Care of our plants becomes more important when changes in plant growth take place at an accelerated rate such as in spring and summer. The metabolic rate of plants speeds up when it becomes warm. The demand for proper watering of planters and hanging baskets takes place rather quickly and becomes much more critical. The same thing happens to the plants in our landscape but at a much slower pace. The changes are more gradual but they are still happening.
Proper watering practices seem to be one of the most difficult skills for a lot of people to acquire and understand. It boils down to being consistent in our care of the plants we have to enjoy. Providing moisture at the right time is very important. Plants need water to keep nutrients moving through the vascular system from roots to the tips of the leaves and blossoms. Plants also require oxygen at the root zone. Balancing these needs is the tricky part.
When soils contain too little water, moisture moves out of the plant cells and the cells will become flaccid. This lack of water causes the plants to stop being able to support themselves. Leaves and stems become soft and wilt. When soils are saturated with too much water for an extended period of time, oxygen is not present in the soil. The plant will begin to suffer and wilt. It may even develop the same look as a plant that is too dry. With the correct amount of water, the process continues effectively and keeps the plant healthy and vibrant.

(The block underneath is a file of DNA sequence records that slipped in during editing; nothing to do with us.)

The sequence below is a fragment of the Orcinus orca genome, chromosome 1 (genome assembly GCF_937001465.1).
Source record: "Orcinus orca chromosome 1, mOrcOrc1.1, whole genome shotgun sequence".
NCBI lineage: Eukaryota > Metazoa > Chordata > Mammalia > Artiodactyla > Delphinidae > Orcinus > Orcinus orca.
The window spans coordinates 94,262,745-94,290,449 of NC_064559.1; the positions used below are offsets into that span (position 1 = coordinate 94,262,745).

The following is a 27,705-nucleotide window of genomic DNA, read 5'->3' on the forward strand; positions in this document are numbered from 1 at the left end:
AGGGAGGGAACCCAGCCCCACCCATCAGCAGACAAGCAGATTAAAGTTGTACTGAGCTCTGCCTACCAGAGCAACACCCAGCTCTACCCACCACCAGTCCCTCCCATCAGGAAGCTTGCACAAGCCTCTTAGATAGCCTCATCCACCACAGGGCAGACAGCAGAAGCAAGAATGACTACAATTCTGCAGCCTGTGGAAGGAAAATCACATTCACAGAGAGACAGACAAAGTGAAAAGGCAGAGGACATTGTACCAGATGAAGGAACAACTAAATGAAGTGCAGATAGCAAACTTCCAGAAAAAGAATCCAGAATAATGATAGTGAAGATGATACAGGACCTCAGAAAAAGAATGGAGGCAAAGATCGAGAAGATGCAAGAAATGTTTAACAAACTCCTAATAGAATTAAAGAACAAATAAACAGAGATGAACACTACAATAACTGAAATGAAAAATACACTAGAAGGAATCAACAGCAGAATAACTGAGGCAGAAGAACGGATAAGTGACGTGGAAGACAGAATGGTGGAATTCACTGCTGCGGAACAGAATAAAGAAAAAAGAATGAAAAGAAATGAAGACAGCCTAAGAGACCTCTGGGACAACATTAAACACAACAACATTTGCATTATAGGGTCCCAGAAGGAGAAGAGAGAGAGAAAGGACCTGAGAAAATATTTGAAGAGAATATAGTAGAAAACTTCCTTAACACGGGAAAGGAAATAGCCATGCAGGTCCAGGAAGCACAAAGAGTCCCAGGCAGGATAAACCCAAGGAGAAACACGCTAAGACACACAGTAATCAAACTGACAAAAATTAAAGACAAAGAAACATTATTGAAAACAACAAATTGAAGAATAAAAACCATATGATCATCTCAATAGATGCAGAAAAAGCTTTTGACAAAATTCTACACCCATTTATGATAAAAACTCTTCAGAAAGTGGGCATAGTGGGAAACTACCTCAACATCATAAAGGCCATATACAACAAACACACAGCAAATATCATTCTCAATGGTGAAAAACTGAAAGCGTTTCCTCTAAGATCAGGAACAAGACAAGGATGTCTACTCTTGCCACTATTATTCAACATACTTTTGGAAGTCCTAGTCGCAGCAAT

One way to determine if a plant in a pot or hanging basket needs watered is to lift the container to see how heavy it is. Another way to see if water is needed is to use the “first knuckle” test. Take your index finger and push it into the soil around the plant you’re getting ready to water. If the soil is moist, do not water. If, on the other hand, the soil feels dry and no soil sticks to your finger then it is time to water. Moisture meters are available for this purpose but the knuckle test works pretty well.
Just remember, you can kill a plant with kindness.
- Water well when you do water. Most plants need an inch of water a week.
- Wait until the plant dries down before watering again.
- Avoid extreme “dry downs”. When the soil shrinks away from the sides of the container the plant is much too dry. Many times the plant cannot be revived from such treatment.
By watching your plants and testing their soil, you will gain a better understanding of the watering needs for your plant’s variety and specific location. Just remember, if you move a plant, you may have to adjust its watering frequency. With a little time and patience, you can become a watering pro!
The gardening team at Meadow View